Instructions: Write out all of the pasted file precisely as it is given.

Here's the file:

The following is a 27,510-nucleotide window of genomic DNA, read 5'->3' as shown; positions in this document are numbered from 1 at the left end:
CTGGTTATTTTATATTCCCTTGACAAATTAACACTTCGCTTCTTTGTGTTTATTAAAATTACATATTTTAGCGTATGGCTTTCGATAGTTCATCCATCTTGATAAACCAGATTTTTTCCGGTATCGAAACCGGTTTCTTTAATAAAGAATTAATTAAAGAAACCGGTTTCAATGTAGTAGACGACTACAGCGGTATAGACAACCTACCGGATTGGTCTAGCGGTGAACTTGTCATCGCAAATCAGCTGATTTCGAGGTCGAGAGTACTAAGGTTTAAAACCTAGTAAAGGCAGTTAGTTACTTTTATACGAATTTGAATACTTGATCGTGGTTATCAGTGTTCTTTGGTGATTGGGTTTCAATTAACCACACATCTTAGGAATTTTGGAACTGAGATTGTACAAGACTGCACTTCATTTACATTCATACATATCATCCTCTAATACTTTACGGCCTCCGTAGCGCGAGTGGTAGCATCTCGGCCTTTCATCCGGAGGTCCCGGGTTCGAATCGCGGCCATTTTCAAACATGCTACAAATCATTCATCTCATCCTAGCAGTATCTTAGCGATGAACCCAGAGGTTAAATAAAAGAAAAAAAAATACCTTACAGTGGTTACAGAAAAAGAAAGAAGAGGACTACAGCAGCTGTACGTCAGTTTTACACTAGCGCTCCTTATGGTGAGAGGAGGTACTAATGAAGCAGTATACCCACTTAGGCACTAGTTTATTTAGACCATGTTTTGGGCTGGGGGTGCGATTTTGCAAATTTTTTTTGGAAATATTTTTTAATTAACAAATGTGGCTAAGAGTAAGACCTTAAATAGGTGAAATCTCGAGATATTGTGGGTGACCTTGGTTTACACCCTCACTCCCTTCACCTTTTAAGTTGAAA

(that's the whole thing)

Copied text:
The following is a 27,510-nucleotide window of genomic DNA, read 5'->3' as shown; positions in this document are numbered from 1 at the left end:
CTGGTTATTTTATATTCCCTTGACAAATTAACACTTCGCTTCTTTGTGTTTATTAAAATTACATATTTTAGCGTATGGCTTTCGATAGTTCATCCATCTTGATAAACCAGATTTTTTCCGGTATCGAAACCGGTTTCTTTAATAAAGAATTAATTAAAGAAACCGGTTTCAATGTAGTAGACGACTACAGCGGTATAGACAACCTACCGGATTGGTCTAGCGGTGAACTTGTCATCGCAAATCAGCTGATTTCGAGGTCGAGAGTACTAAGGTTTAAAACCTAGTAAAGGCAGTTAGTTACTTTTATACGAATTTGAATACTTGATCGTGGTTATCAGTGTTCTTTGGTGATTGGGTTTCAATTAACCACACATCTTAGGAATTTTGGAACTGAGATTGTACAAGACTGCACTTCATTTACATTCATACATATCATCCTCTAATACTTTACGGCCTCCGTAGCGCGAGTGGTAGCATCTCGGCCTTTCATCCGGAGGTCCCGGGTTCGAATCGCGGCCATTTTCAAACATGCTACAAATCATTCATCTCATCCTAGCAGTATCTTAGCGATGAACCCAGAGGTTAAATAAAAGAAAAAAAAATACCTTACAGTGGTTACAGAAAAAGAAAGAAGAGGACTACAGCAGCTGTACGTCAGTTTTACACTAGCGCTCCTTATGGTGAGAGGAGGTACTAATGAAGCAGTATACCCACTTAGGCACTAGTTTATTTAGACCATGTTTTGGGCTGGGGGTGCGATTTTGCAAATTTTTTTTGGAAATATTTTTTAATTAACAAATGTGGCTAAGAGTAAGACCTTAAATAGGTGAAATCTCGAGATATTGTGGGTGACCTTGGTTTACACCCTCACTCCCTTCACCTTTTAAGTTGAAA